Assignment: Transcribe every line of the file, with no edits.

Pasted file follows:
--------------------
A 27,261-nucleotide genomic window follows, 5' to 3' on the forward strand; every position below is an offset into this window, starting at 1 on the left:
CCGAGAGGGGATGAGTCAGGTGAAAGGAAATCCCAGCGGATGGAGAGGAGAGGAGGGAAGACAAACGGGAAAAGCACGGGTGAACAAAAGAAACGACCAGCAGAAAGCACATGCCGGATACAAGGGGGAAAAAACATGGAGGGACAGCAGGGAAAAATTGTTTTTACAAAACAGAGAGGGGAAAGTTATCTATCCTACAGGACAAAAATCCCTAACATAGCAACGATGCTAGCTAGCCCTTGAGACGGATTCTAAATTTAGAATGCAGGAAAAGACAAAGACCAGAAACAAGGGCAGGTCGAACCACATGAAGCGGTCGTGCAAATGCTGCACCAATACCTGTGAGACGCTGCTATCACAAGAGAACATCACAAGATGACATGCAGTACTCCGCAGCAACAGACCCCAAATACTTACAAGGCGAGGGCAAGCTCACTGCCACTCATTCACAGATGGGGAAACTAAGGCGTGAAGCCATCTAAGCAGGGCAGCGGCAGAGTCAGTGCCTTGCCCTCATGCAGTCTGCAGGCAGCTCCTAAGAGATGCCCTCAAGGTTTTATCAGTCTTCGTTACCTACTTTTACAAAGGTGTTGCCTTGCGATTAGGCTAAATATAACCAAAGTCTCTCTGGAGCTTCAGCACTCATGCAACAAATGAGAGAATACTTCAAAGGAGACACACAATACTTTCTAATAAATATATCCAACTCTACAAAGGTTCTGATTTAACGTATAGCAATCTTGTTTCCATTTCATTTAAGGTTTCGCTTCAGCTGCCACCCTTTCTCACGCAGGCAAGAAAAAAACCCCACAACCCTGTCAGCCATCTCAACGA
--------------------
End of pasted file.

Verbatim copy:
A 27,261-nucleotide genomic window follows, 5' to 3' on the forward strand; every position below is an offset into this window, starting at 1 on the left:
CCGAGAGGGGATGAGTCAGGTGAAAGGAAATCCCAGCGGATGGAGAGGAGAGGAGGGAAGACAAACGGGAAAAGCACGGGTGAACAAAAGAAACGACCAGCAGAAAGCACATGCCGGATACAAGGGGGAAAAAACATGGAGGGACAGCAGGGAAAAATTGTTTTTACAAAACAGAGAGGGGAAAGTTATCTATCCTACAGGACAAAAATCCCTAACATAGCAACGATGCTAGCTAGCCCTTGAGACGGATTCTAAATTTAGAATGCAGGAAAAGACAAAGACCAGAAACAAGGGCAGGTCGAACCACATGAAGCGGTCGTGCAAATGCTGCACCAATACCTGTGAGACGCTGCTATCACAAGAGAACATCACAAGATGACATGCAGTACTCCGCAGCAACAGACCCCAAATACTTACAAGGCGAGGGCAAGCTCACTGCCACTCATTCACAGATGGGGAAACTAAGGCGTGAAGCCATCTAAGCAGGGCAGCGGCAGAGTCAGTGCCTTGCCCTCATGCAGTCTGCAGGCAGCTCCTAAGAGATGCCCTCAAGGTTTTATCAGTCTTCGTTACCTACTTTTACAAAGGTGTTGCCTTGCGATTAGGCTAAATATAACCAAAGTCTCTCTGGAGCTTCAGCACTCATGCAACAAATGAGAGAATACTTCAAAGGAGACACACAATACTTTCTAATAAATATATCCAACTCTACAAAGGTTCTGATTTAACGTATAGCAATCTTGTTTCCATTTCATTTAAGGTTTCGCTTCAGCTGCCACCCTTTCTCACGCAGGCAAGAAAAAAACCCCACAACCCTGTCAGCCATCTCAACGA